Since the Pfizer-BioNTech COVID-19 vaccine was approved for use in kids aged 5 to 11, articles have been plentiful about parents who aren’t sure about whether their children should take it.
Being parents ourselves, we know it’s natural to worry about the health and safety of our children. But those parental worries, coupled with our medical expertise, are exactly what fueled us to get our kids vaccinated as quickly as we could.
As physicians, with the holidays fast approaching and COVID-19 case numbers remaining high in Arizona, we unequivocally recommend getting your kids vaccinated. Here’s why.
1. The vaccine is safe for ages 5-11
First, let’s make it abundantly clear that the approved COVID-19 vaccine is safe for children 5-11. The U.S. Food and Drug Administration (FDA) authorized it for emergency use after studying more than 3,000 children who received it and had no serious side effects.
Claims that it causes infertility in kids (or adults, for that matter) are simply wrong – the vaccines affect immune systems, without any long term side effects, including to reproductive systems.
We chose to vaccinate our own kids because we understand vaccine science, and know that while they may get a temporary fever, sore arm and/or fatigue, serious adverse events are exceedingly rare. In fact, the risk of serious long-term health outcomes is far greater for children infected with COVID-19, which has been well established through this pandemic.
2. Kids are susceptible to COVID-19
Second, this safe and effective vaccine will help keep our kids healthy by substantially reducing the risk of getting seriously ill from COVID-19. The FDA found the Pfizer-BioNTech vaccine 90.7% effective in preventing COVID-19 infection in kids 5-11, and even more beneficial in reducing the severity of the disease.
Misconceptions and misinformation about children not being susceptible to COVID-19 abound. They are indeed susceptible. As the more infectious delta variant continues to circulate, the science suggests that children are at least as likely as adults to become infected.
At least 1.9 million children in America have been infected already, with 8,300 of them having to be hospitalized. And while post-COVID conditions are certainly frightening outcomes in children, COVID-19 recently tied as the eighth leading cause of death in the United States in children 5-11.
The vaccine is the best current tool we have to protect our precious children from unnecessary and preventable sickness, suffering and death.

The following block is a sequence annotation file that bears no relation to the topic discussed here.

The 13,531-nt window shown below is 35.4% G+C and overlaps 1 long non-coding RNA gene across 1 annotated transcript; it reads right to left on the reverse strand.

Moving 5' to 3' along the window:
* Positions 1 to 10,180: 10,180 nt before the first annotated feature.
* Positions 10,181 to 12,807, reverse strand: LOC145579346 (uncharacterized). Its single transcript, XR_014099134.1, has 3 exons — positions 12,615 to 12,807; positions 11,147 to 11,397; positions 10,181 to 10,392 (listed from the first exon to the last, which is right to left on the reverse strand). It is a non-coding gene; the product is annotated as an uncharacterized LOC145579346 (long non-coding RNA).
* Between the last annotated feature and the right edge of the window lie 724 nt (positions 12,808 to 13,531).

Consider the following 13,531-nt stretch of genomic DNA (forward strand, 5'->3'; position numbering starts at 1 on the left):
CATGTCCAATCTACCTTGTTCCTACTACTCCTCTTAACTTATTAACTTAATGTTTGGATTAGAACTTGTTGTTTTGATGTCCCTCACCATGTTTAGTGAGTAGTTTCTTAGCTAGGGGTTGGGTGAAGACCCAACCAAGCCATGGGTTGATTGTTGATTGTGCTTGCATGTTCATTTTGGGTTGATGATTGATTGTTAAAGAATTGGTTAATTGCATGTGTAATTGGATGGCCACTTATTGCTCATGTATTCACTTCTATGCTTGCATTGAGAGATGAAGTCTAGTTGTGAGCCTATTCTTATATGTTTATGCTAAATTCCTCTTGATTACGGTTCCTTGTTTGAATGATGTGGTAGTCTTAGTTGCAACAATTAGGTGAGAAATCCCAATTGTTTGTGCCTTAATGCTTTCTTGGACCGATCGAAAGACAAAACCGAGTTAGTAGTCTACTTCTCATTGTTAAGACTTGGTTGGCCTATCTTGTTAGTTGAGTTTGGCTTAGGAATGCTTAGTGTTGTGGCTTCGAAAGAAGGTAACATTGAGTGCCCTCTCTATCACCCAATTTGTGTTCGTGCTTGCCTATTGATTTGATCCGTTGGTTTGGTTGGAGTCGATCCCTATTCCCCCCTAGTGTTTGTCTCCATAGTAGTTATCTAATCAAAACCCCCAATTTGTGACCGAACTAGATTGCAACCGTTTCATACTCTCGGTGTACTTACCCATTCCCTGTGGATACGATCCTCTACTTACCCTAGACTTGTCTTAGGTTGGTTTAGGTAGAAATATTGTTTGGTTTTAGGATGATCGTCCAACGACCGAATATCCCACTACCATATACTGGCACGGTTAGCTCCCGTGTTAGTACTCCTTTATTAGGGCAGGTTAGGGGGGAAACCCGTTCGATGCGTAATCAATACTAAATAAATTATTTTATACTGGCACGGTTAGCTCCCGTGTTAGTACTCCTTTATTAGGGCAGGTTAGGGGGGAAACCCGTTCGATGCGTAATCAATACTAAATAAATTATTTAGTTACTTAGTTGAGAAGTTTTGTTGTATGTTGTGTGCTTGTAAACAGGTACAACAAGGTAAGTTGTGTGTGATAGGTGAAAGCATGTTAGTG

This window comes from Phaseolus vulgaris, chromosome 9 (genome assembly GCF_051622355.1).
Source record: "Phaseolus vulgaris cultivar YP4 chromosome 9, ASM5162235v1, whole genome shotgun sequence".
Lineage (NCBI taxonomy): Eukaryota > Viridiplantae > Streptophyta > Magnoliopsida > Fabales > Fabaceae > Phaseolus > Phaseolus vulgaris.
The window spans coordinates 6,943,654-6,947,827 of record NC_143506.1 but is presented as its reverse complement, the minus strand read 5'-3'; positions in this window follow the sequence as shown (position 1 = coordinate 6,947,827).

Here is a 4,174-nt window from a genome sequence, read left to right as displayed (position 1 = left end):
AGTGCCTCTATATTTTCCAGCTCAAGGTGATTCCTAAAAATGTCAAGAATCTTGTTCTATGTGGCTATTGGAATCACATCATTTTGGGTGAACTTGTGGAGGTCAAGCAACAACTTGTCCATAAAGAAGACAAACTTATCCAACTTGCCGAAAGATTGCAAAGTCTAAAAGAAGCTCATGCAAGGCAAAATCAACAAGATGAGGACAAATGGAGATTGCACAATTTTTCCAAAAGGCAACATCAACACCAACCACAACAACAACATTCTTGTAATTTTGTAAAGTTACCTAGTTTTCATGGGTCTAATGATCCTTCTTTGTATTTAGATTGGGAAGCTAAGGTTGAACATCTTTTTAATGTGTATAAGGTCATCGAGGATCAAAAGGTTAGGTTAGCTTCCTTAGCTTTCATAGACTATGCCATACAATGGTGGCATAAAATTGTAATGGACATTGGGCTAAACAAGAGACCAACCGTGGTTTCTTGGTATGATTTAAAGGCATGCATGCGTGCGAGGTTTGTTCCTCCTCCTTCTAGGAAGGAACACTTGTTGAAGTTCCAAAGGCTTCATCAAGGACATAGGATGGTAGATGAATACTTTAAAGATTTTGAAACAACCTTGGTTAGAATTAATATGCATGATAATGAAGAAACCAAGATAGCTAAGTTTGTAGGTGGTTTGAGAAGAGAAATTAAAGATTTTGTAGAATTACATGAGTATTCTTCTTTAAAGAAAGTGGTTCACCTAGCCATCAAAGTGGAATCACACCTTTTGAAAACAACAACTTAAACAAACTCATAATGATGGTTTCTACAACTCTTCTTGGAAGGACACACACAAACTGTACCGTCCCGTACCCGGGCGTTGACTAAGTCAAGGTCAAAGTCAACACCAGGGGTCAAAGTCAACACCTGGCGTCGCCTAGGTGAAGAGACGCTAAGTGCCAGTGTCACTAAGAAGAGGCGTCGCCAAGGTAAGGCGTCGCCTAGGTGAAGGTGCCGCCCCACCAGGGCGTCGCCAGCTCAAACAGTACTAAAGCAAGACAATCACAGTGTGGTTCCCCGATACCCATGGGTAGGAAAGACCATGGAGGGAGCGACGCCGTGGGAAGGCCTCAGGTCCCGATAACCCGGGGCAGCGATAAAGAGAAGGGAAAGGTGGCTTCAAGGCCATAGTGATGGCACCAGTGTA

3. We want some semblance of a normal life
Vaccinating your child also protects those around them and gets us closer to community immunity, when the level of virus in the population is so low that it’s unlikely to spread.
When children are vaccinated, they are far less likely to become infected and able to transmit the virus to others, including teachers, coaches, friends and family members. This is vitally important since Arizona is experiencing yet another surge in COVID-19 cases with hospitals remaining overwhelmed.
Make no mistake, it is thanks to this vaccine that our children can have an important layer of protection, and also protect others in their communities and our state.
While we tend to focus on saving lives first and foremost as physicians, we’re also Arizonans with families, and we want to be able to get back to some semblance of normal life and joyful holiday celebrations.
Having our young kids vaccinated means we can celebrate with our families at greater ease, including grandparents and immunocompromised relatives. When everyone in a family is vaccinated, indoor gatherings are far less risky.
Each of these reasons are why we chose, without misgivings, to get our own kids vaccinated. We hope other Arizonans will follow suit to protect themselves and others, and help us achieve a safe, joyous holiday season and beyond.
Cadey Harrel, MD, a mother of three, is a family physician and Arizona state lead for the Committee to Protect Health Care. Ravi Grivois-Shah, MD, a father of three, is a family physician and member of the Tucson Unified School District governing board. On Twitter: @CadeyHarrel, @RGrivoisShah.
This article originally appeared on Arizona Republic: Why, as doctors, we didn't wait to get our young kids vaccinated